In Denver we are getting our first taste of winter today, so it seemed fitting to have a reminder of warmer weather.
I have had a nice long break to collect my thoughts and have some rest from weekly posting. I was feeling a lot of pressure from the constant cycle of shoot/edit/post, with editing being the challenge as I would frequently do all three in one day.
What I want to try now is to leave a buffer between the shooting and editing stages so that I can have more of an objective view when selecting which photos to process. We all struggle with liking a photo because it’s good versus like a photo because we can remember how we felt at the time of capture. For example, these photos are from three months ago. We will see how this goes.
One year ago I started this project to reconnect with photography. In the beginning, my goal was to post weekly, while staying focused on photography (rather than the equipment). While there have been distractions, the marathon of shooting regularly for a year has helped me to build skills, build confidence and has helped me begin to see my creative direction. For this next year I plan to continue posting weekly, while honing my skills and learning to see creatively.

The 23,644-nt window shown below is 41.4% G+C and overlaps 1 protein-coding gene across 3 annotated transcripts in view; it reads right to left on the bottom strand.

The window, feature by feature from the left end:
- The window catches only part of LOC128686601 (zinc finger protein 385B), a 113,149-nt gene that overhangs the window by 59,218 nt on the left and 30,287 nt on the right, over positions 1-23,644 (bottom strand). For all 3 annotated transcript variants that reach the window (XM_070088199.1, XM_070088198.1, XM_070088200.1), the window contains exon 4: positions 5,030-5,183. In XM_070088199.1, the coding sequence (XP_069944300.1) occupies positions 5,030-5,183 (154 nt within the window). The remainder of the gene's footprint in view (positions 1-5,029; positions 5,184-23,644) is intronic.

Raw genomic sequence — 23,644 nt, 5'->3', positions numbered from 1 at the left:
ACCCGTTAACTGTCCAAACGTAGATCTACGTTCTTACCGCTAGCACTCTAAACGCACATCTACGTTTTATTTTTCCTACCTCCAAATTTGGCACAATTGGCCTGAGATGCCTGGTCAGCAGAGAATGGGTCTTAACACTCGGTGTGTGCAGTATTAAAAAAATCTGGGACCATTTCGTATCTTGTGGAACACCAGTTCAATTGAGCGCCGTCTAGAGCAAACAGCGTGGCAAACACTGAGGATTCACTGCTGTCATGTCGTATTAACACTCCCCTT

A group from my church traveled to a camp in Westcliffe Colorado last weekend to help clean up after a wind storm. The storm was actually over a year ago, the damage was extensive with winds well over 100 miles-per-hour.
Back in the city winter doesn’t want to go away, we are still waiting for summer.
Last weekend, or more like a week and a half ago now, my wife and I went up in the mountains to a Young Life camp with the high school students we work with at our church. Not uncommon for an event like this a student took a trip to the hospital, and this time I was designated to go along as the responsible adult. The hospital visit lasted all night resulting in my complete exhaustion for the rest of the weekend. Why do I mention this? These five photos are my best ones from that weekend, and for each of them I really didn’t feel like shooting, but I forced myself to. After an all night stay at a hospital, I had reverted to survival mode, all I have to do is make it through the weekend, then I can sleep. But by forcing myself to shoot when I knew that I should, I created my best pieces. I have written here several times about re-learning. This is it again, I always hear people say “I take pictures when I feel like it”. But many of my best photos come from times when I don’t feel like it.